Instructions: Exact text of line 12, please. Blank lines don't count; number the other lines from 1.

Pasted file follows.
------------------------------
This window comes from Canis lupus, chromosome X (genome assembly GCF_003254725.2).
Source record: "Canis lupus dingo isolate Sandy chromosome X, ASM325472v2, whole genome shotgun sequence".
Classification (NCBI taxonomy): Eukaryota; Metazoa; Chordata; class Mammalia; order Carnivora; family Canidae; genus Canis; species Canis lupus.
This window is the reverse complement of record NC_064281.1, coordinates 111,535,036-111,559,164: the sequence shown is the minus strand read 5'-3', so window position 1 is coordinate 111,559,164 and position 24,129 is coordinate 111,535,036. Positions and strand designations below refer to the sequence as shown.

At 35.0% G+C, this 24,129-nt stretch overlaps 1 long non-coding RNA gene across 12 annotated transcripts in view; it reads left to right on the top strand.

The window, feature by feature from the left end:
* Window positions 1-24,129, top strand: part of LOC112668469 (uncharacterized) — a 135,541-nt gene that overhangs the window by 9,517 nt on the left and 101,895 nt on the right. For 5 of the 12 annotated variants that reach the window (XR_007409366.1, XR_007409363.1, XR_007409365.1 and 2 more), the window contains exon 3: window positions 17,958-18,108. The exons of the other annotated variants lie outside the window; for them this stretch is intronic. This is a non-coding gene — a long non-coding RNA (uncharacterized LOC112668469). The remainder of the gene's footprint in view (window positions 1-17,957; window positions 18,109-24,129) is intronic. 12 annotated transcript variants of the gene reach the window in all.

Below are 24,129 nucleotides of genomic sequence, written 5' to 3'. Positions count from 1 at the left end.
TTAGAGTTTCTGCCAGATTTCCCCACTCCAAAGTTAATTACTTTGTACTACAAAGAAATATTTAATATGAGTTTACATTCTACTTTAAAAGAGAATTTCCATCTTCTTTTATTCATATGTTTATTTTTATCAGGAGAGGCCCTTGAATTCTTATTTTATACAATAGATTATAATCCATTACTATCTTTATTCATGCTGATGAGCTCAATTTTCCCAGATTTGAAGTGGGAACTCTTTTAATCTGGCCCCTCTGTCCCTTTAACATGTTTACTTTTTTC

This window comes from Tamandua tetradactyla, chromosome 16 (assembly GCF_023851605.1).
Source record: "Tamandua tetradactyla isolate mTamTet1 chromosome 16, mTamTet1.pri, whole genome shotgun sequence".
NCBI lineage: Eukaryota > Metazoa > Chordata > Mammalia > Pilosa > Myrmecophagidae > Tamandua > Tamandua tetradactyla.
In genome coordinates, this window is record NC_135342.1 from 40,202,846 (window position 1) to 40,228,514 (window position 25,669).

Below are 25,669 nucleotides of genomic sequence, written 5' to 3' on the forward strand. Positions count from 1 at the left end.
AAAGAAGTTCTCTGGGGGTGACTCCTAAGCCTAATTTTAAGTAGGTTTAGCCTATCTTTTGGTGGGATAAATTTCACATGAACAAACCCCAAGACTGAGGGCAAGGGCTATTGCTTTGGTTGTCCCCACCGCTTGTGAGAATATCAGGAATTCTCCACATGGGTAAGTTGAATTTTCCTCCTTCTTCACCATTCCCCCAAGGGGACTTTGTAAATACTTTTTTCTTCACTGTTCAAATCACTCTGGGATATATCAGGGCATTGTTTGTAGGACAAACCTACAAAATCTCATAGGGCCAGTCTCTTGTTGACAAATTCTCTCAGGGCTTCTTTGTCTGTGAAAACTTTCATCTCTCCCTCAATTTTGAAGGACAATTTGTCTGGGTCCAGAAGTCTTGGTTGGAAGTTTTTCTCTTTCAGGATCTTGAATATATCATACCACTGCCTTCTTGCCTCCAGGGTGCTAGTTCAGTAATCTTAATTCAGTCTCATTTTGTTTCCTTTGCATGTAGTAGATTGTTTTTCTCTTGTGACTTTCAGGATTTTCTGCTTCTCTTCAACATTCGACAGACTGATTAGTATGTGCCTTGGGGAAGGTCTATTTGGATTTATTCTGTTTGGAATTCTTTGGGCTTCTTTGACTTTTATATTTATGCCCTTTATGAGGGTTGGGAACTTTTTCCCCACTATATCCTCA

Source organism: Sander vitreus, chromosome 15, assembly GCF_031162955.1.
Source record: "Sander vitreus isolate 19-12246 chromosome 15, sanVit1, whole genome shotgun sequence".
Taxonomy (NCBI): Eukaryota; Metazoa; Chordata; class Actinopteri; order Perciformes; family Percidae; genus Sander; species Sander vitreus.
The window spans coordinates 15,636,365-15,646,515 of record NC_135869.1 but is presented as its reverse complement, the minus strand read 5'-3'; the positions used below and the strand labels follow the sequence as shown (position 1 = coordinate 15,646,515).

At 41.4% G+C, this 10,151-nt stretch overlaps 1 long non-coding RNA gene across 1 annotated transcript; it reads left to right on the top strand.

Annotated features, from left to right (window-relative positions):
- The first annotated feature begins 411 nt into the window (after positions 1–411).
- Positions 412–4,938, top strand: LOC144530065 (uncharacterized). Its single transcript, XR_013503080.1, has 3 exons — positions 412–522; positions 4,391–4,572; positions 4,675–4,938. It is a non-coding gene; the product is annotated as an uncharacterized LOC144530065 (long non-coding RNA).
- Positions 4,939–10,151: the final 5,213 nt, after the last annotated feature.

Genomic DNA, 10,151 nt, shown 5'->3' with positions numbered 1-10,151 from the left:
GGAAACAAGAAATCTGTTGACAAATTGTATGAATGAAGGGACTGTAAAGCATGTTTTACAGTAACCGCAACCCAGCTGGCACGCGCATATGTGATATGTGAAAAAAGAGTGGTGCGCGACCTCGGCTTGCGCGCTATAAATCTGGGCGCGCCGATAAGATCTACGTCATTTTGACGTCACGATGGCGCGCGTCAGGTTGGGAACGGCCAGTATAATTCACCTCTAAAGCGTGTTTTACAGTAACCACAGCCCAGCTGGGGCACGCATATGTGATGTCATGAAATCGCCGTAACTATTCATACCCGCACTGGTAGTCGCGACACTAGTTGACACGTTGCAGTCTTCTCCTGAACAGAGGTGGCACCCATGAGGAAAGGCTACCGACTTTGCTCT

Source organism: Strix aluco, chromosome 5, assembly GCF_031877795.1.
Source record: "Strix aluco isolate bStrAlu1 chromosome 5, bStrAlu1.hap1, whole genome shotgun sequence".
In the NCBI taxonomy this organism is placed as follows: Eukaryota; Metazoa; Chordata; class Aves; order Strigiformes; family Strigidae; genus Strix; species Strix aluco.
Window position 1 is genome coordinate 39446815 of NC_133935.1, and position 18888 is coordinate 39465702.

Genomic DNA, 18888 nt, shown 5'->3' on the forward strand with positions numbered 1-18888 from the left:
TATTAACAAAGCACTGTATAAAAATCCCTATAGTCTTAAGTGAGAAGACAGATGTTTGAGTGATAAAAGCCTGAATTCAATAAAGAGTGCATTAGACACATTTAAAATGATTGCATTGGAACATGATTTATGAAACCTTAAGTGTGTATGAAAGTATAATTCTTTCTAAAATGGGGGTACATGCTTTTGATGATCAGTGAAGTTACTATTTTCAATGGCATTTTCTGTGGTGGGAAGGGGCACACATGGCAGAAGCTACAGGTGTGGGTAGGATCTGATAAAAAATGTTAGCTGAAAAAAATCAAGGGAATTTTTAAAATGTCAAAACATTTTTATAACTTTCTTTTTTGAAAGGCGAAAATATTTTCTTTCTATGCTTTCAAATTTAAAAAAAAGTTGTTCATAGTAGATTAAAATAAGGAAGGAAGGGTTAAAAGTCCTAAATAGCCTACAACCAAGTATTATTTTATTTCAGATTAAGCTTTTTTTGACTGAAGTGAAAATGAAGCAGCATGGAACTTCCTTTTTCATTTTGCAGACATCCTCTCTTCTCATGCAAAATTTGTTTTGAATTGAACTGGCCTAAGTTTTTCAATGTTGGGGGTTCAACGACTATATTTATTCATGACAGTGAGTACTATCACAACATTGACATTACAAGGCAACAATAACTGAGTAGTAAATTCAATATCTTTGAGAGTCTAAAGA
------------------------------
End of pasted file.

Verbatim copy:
NCBI lineage: Eukaryota > Metazoa > Chordata > Mammalia > Pilosa > Myrmecophagidae > Tamandua > Tamandua tetradactyla.